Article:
Sometimes you need to do what is right for your mentality, even if it puts your body under physical stress. Feel free to disagree with me, but the back/knee/hip pain was absolutely worth the drive to Stanwell Park Beach to watch the sun rise on Midwinter’s Day.
Six weeks ago I hurt my back and I’ve been off work ever since, and with the cats not being great conversationalists, I needed to get out and I needed to celebrate this day.
Midwinter’s Day – to me – is like Herne’s birthday. It’s his day where he takes his crown as the Oak King to lead the Southern Hemisphere out of the harsh winter (that’s still to come as it’s a late winter) and prepares us for the warmth of Spring.
Given my disconnection of late, given that I’ve been concentrating on healing my body, I needed to do something to heal/stimulate and reconnect my mind with the spiritual divine. My feet have never been so cold on sand (and I grew up in Victoria) but watching the sun rise, being able to perform my morning greeting, and rededicating my path to Herne the Hunter was worth every moment of discomfort.
At this current moment I have entered the tarot archetype of the Fool (or ‘Wanderer’ as it’s known in my deck of the Wildwood Tarot). I have resigned from my job due to my back problems, I am slowly packing the house, and next month we will have relocated 490km south-west to the Riverina.
Also, if you’re in Sydney and would like to work with the tarot in a way you may not have considered before, I recommend coming to Michelle from Seeking Spirit’s tarot workshop. Each workshop is dedicated to an individual card from the Major Arcana, which really allows you to dive deep into meaning, it’s placement on the journey, and journeying into the card itself. Even if you’ve been practicing tarot for a life time, shared knowledge from open group discussion can open your awareness to concepts you may not have considered.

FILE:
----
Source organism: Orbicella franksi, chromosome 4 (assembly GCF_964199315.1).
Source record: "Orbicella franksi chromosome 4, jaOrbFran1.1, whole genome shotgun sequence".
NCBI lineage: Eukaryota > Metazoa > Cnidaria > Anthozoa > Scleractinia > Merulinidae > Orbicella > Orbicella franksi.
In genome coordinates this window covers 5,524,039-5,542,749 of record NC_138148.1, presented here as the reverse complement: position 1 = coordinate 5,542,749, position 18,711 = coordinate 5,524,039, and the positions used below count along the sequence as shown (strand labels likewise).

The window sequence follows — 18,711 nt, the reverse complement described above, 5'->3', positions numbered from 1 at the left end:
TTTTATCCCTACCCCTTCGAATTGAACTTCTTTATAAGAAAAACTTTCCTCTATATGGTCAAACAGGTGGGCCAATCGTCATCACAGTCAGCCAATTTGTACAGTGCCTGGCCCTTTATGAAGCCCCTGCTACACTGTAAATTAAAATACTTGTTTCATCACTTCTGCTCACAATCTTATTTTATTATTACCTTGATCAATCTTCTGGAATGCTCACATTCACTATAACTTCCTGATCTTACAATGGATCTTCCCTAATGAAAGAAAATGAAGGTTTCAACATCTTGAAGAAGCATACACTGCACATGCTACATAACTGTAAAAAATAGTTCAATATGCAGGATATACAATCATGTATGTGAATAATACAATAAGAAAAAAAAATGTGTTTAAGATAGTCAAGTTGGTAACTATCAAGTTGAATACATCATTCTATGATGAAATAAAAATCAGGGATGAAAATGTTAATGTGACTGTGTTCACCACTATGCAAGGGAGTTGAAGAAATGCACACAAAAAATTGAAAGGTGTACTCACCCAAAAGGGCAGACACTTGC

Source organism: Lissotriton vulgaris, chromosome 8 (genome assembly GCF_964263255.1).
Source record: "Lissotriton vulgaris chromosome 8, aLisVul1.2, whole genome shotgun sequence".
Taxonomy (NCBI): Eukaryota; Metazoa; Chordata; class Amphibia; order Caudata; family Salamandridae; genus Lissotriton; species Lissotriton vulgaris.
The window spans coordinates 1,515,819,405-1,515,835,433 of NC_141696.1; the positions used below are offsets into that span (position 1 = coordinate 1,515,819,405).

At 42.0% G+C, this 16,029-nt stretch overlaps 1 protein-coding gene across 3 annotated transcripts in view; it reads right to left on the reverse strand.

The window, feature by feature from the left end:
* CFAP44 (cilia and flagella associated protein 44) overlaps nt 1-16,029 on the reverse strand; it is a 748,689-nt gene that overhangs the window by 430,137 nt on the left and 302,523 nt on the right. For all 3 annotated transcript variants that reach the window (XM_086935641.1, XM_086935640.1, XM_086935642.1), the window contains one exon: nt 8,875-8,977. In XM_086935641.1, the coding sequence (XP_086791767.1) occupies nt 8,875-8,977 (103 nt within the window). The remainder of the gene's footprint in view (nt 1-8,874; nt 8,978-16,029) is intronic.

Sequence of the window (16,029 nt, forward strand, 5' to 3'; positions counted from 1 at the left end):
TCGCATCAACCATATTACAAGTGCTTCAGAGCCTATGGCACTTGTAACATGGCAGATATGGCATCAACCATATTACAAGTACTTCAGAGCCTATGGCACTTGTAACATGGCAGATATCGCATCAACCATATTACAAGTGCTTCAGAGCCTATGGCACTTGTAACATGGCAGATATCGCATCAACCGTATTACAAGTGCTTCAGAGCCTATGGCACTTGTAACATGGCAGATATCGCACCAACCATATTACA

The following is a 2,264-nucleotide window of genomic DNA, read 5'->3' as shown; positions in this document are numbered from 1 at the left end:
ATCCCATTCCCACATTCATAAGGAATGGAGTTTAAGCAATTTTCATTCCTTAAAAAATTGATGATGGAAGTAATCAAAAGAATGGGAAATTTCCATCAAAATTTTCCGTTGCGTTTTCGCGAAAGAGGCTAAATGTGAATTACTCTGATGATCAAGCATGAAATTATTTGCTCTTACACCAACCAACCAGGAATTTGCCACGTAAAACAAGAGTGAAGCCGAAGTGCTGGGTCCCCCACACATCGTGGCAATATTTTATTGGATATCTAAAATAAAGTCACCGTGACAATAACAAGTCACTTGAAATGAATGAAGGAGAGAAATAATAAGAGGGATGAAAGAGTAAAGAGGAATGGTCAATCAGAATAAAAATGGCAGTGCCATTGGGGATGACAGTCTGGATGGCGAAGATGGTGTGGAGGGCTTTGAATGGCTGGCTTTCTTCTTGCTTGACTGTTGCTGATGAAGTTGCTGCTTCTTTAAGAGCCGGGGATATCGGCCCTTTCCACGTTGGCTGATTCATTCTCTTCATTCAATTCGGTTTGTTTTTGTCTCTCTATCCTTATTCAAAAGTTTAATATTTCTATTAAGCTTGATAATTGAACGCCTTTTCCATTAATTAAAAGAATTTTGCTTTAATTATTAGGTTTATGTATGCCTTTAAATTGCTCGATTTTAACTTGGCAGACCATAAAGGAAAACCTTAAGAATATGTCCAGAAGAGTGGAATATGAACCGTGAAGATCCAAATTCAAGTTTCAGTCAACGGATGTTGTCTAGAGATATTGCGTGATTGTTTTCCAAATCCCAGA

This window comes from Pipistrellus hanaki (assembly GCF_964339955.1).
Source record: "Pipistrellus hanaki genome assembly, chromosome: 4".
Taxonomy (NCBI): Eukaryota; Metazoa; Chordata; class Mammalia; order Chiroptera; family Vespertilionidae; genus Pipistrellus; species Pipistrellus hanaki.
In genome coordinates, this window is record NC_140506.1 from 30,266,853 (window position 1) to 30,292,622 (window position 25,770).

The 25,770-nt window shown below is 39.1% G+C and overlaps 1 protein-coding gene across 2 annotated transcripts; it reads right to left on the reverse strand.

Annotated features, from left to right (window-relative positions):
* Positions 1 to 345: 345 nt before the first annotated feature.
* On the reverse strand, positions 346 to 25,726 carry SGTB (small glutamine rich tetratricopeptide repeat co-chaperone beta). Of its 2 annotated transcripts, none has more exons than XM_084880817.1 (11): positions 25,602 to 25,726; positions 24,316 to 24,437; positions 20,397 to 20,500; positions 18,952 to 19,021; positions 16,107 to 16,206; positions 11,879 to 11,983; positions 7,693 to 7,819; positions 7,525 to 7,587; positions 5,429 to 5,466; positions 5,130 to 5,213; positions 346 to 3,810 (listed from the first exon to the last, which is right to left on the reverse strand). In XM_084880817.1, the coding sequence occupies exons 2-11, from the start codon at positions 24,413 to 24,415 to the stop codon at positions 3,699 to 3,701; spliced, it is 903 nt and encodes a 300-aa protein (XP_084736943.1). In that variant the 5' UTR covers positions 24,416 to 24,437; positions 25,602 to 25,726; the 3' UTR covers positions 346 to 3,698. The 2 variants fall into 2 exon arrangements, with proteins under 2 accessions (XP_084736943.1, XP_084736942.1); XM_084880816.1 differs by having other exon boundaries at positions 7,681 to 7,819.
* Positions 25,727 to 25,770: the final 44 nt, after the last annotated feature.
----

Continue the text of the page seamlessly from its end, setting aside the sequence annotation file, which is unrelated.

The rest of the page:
We discussed the Fool today. Given the journey I am about to embark on, I am the Fool stepping out of the cave, terrified of what’s to come, but anxious for the journey all the same.
Moving to the Riverina is a massive leap, and it’s a leap we’ve been wanting to do since we first bought land in the region five years ago. We’re moving from Australia’s largest city to a small town with no traffic lights or parking meters. Given the stress on my body from my desk job from the last two projects (3-4 years) this is going to be a welcome change. You wouldn’t normally think a desk job can be stressful, but I have two discs in my lower back that say otherwise.
The move also means new land – new land energies, new seasons, and a different environmental history. The colour of the landscape is different, the eucalyptus are different, flowers will bloom at a different time than those in Sydney (and those in my part of Sydney bloom differently than Coastal and Mountainous Sydney).
On the journey between Tarcutta and Wagga Wagga I’ve always had a sense of being home. I cannot wait to see if that sensation carries over to where we will be living.